spotlight on: Powers of Appointment

Part of the process of preparing your estate plan is becoming familiar with the nature of your assets.  As we tell clients – we do not need exact values but we need enough information to determine whether estate tax is an issue, for example.  Sometimes a client will tell us that they are a beneficiary of another person’s trust.

Let’s imagine Elizabeth comes to see us and informs us that she is a beneficiary of her late father George’s trust.  The trust holds certain real property and the rental income gets distributed out to Elizabeth and her sister Margaret for life.  Can Elizabeth pass this benefit on to her beneficiaries if something happens to her during the term of George’s trust?  The answer is always twofold: maybe; we need to see George’s trust.

It may not be sufficient for Elizabeth to assign her interest in her father’s trust, to her own trust.  One can assign many things to a trust, for example personal property or business interests, and we have a particular form by which we do this.  However where a beneficial interest in a trust is concerned, it is necessary to dig deeper.  We will review the language in George’s trust to determine what happens to Elizabeth’s interest upon her demise.  It may say that her interest lapses, or goes to her descendants, or goes to Margaret.  Alternatively, it might grant Elizabeth a lifetime “power of appointment” by which she can appoint (designate) beneficiaries of her share.

There are different types of powers of appointment – some broad, some limited – and they can be employed to confer certain tax advantages on the powerholder.  Most importantly for Elizabeth’s purposes is that it gives her the power to direct the disposition of an irrevocable trust!  Perhaps the default language of George’s trust provides that if Elizabeth dies, her share passes to her children.  But perhaps Elizabeth feels her children have ample resources and would rather the funds benefit a Corgi rescue organization.  The key is to exercise the power of appointment in precisely the way George’s trust requires and in conformity with California law.

Probate Court may be a court of equity, but California courts have enforced this area of the law strictly.  Some say this is to prevent the accidental exercise of powers of appointment.  Attention to detail and big picture thinking are both critically important in the estate planning context.  If you are a beneficiary of a trust and want to know how that ties into your own estate plan, remember powers of appointment and contact your estate and trust attorney for help.

Here is a predicament we see from time to time in our practice.  Elizabeth creates a revocable living trust and intends to fund it with her real property, bank accounts, brokerage accounts and other assets.  All of these assets are listed on a schedule at the back of Elizabeth’s trust.  Elizabeth also executes a general assignment, which assigns all of her property to the trust, and a pour-over will, which devises all of her assets to the trust.  Elizabeth is the sole trustee and beneficiary during her lifetime and upon death her sister Margaret steps in as trustee to administer the trust for the benefit of Elizabeth’s beneficiaries.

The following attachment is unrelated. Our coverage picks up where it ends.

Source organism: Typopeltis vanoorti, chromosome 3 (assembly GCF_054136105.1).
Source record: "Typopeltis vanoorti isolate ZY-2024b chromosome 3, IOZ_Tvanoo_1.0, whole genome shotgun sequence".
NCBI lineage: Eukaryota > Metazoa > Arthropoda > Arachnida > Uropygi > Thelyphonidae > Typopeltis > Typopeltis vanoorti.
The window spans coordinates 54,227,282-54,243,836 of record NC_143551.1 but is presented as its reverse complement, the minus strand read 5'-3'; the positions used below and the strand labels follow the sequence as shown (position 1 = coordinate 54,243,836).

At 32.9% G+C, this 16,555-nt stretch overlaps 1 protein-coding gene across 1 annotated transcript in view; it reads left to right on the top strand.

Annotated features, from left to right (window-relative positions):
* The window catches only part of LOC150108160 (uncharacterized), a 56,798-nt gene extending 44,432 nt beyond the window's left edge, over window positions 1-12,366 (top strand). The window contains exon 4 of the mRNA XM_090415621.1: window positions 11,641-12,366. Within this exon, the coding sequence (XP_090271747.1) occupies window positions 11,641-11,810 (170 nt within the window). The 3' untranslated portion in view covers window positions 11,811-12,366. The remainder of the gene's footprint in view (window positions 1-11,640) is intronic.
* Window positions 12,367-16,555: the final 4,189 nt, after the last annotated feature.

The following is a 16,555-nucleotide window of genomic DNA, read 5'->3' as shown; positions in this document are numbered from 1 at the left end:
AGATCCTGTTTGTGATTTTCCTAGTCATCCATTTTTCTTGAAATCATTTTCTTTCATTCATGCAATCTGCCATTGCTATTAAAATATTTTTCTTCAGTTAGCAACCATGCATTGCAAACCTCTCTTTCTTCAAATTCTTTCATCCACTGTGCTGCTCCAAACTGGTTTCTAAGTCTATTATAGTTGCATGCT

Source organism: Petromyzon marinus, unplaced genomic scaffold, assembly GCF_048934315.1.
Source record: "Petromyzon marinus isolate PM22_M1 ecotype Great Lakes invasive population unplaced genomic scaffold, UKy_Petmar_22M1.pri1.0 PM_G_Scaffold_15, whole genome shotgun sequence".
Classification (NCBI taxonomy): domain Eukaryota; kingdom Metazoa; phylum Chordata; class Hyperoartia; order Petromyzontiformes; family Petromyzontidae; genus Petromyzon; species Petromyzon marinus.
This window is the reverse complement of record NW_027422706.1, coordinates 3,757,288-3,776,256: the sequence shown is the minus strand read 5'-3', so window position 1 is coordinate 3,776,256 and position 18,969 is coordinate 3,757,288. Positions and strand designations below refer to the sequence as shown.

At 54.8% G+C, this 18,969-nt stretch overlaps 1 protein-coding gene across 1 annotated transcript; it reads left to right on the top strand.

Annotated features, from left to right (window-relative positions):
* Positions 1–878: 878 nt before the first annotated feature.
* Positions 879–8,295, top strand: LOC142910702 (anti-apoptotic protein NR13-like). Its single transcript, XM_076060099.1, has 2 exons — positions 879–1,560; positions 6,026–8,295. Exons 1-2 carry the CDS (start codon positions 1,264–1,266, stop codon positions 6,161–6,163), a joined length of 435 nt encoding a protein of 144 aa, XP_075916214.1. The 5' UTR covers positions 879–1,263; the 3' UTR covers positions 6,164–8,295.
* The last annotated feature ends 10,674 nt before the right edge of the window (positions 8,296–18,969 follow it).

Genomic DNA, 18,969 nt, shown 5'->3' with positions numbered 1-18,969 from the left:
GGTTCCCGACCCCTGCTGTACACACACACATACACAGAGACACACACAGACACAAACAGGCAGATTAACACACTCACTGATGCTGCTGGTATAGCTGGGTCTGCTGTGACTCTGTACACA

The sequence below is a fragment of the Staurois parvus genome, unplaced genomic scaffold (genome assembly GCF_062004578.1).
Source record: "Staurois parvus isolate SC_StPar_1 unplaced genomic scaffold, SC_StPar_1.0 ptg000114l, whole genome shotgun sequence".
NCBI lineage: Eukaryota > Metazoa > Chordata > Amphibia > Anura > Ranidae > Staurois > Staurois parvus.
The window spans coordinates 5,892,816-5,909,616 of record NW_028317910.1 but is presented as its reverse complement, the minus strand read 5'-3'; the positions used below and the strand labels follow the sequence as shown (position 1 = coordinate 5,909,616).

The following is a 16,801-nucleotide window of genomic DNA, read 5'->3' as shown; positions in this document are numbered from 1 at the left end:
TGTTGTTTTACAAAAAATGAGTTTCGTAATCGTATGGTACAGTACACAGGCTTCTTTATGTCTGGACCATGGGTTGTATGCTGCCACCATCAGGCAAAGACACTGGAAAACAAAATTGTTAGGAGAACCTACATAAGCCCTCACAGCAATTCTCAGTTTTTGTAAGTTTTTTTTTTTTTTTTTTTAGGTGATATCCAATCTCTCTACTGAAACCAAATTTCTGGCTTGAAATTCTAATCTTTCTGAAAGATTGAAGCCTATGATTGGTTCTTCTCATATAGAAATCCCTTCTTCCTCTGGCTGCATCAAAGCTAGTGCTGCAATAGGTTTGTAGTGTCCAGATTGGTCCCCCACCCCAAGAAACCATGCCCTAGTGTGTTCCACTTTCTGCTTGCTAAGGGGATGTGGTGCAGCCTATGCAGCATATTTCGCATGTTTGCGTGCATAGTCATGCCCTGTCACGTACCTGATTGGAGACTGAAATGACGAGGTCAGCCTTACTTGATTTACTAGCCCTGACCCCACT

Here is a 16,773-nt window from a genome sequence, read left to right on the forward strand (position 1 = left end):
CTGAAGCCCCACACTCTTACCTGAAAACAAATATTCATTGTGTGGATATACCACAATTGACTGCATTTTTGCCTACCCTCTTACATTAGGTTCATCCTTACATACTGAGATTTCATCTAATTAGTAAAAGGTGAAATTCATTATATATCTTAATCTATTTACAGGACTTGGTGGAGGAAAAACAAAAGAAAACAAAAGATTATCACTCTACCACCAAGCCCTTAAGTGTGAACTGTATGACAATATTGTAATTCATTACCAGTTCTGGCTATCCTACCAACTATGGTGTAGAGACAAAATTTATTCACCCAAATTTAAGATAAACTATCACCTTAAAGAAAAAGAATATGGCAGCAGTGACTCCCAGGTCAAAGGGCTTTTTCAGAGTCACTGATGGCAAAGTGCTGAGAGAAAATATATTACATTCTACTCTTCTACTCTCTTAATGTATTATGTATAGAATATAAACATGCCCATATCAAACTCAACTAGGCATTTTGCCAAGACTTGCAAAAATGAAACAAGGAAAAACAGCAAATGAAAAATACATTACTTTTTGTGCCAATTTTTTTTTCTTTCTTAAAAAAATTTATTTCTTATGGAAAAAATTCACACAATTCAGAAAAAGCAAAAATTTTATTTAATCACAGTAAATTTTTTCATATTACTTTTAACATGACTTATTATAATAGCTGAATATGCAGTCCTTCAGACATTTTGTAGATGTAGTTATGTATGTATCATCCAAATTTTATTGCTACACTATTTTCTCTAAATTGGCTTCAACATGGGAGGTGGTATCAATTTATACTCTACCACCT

Margaret discovers that somehow one of the assets slipped through the cracks – maybe Elizabeth neglected to transfer it to her trust or maybe the financial institution neglected to change title to the account despite Elizabeth’s instructions.  Let’s assume it is brokerage account valued at $500,000 when Elizabeth dies.  If a person dies in California owning more than $166,250 in her individual name, a probate may be required.  Assets in a trust are of course not subject to probate.  A probate of an estate valued at $500,000 would incur $26,000 in attorney’s fees and executor’s fees, not including costs, and could take upwards of a year to conclude.

I say “may be required” because there are sometimes alternatives to a full probate.  In this case we would absolutely advise the trustee to go the way of a Heggstad petition.  This is a petition brought under California Probate Code § 850, colloquially named after the 1993 appellate decision, Estate of Heggstad.  Probate Code § 850 is a powerful tool and one of the situations it addresses is where “the trustee has a claim to the real or personal properly, title to or possession of which is held by another.”  Here Margaret as trustee has a claim to the brokerage account titled in Elizabeth’s name.

A Heggstad petition is premised on the fact that the decedent intended to include all her assets in the trust.  Here we have good evidence of Elizabeth’s intent – the brokerage account is identified on the schedule of assets, is generally referenced by the assignment, and would be distributed to the trust in a probate of the pour-over will.  No one element such as identification on the schedule of assets is necessary or sufficient; a court will look at the totality of elements present.

As with any petition involving a trust, the Heggstad petition requires 30 days’ notice be given to trust beneficiaries and legal heirs, after which there will be a hearing.  If our petition is well-supported by evidence of Elizabeth’s intent and there is no formal opposition, I would anticipate court approval at that first hearing.  With the order in hand confirming the brokerage account is part of the trust, the trustee can marshal that asset and proceed with the trust administration.  Margaret will have saved the trust and its beneficiaries significant time and expense, and upheld Elizabeth’s intent.